The world’s most successful innovative organisations – like Google or Apple - are very pragmatic about what products and services they work on, as well as the partners they work with. The one constant is they are obsessive about their customers – a trait visible in everything they do.
" The disruption race will be won by those that get the customer experience right the fastest."
Maile Carnegie, Group Executive, Digital Banking, ANZ
In 2016 ANZ found success with its decision to offer Apple Pay to its customers. The decision came as a result of listening to customers who wanted it.
The success of that rollout demonstrated how businesses can get the balance right when it comes to innovation and disruption.
It’s important to be careful when describing innovation, as what is exciting for some is frightening for others. Many everyday Australians hear the word ‘innovation’ and assume it means will mean their jobs are on the way out.
But right now, less than 1 per cent of Australian firms meet the Organisation for Economic Co-operation and Development’s (OECD) definition of a high-growth company.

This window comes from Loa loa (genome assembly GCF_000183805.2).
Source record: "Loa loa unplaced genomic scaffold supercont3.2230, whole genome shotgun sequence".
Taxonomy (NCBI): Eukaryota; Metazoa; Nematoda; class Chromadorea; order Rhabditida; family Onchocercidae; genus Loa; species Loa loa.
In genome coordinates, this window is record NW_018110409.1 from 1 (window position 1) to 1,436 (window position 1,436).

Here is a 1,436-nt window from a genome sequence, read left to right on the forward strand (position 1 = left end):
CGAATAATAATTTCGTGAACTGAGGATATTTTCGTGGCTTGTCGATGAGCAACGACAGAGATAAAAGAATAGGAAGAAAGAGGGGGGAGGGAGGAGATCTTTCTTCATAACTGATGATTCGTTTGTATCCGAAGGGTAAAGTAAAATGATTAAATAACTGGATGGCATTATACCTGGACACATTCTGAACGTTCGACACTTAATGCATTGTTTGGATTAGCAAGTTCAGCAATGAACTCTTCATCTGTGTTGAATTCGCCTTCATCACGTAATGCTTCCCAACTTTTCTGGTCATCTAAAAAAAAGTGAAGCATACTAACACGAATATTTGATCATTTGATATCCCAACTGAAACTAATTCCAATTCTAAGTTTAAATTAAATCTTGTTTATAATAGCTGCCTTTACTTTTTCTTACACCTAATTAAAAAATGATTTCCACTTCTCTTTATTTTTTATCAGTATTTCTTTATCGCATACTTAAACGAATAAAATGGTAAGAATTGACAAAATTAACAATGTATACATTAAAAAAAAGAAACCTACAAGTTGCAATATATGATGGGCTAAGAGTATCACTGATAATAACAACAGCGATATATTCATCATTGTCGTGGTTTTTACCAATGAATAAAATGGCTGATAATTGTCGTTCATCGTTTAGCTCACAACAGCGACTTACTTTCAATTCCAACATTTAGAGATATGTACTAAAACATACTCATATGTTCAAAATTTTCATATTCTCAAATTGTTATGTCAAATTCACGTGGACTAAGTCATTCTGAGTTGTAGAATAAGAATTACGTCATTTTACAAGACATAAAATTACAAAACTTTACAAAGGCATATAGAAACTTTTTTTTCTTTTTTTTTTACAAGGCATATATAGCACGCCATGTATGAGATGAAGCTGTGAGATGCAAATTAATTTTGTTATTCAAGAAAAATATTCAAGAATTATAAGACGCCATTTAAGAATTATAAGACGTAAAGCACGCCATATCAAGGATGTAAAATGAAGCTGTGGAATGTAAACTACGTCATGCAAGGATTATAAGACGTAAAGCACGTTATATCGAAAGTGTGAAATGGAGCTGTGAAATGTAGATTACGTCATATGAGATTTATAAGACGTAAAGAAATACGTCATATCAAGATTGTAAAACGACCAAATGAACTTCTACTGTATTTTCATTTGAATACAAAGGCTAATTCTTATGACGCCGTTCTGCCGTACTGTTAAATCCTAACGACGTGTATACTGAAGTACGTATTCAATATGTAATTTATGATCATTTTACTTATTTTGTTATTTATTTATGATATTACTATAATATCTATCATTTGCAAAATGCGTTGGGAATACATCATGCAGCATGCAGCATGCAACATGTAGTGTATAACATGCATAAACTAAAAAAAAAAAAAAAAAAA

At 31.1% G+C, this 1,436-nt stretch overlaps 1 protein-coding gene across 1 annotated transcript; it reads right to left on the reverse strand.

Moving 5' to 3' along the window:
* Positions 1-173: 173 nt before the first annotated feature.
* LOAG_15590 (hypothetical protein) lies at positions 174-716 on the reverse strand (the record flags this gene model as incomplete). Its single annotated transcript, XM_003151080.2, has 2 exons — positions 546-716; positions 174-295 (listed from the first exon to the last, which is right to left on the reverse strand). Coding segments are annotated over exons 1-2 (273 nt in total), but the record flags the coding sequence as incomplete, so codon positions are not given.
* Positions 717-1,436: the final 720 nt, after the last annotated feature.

Without high-growth companies - which by their very nature pursue innovation - Australia is not creating the jobs it needs for the future.
Australia is very good at what I call knowledge creation, which is about coming up with great ideas through research and analysis. But we are behind the world in knowledge application – where ideas are tested to address a particular need - and knowledge transfer, which is picking the best ideas and passing on the existing knowledge that we have.
At the end of the day Australia’s large companies aren’t innovative enough. Worse there aren’t enough local start-ups to fill the gap.
There is an opportunity to step in and fill that gap for the benefit of the nation and ourselves.
Still, we should be careful about rushing in to innovation. At Google being innovative isn’t all about foosball tables and bean bags and would be incorrect to try and blindly replicate that culture.
As innovation program that looks at the execution of companies like Google and says ‘I’m just going to reapply that’ is not smart.
Smart innovation is figuring out how to apply innovation strategies in an intelligent way – and that’s a challenge facing companies everywhere.
Maile Carnegie is Group Executive, Digital Banking at ANZ
This story is an edited version of comments made to the Australia-Israel Chamber of Commerce.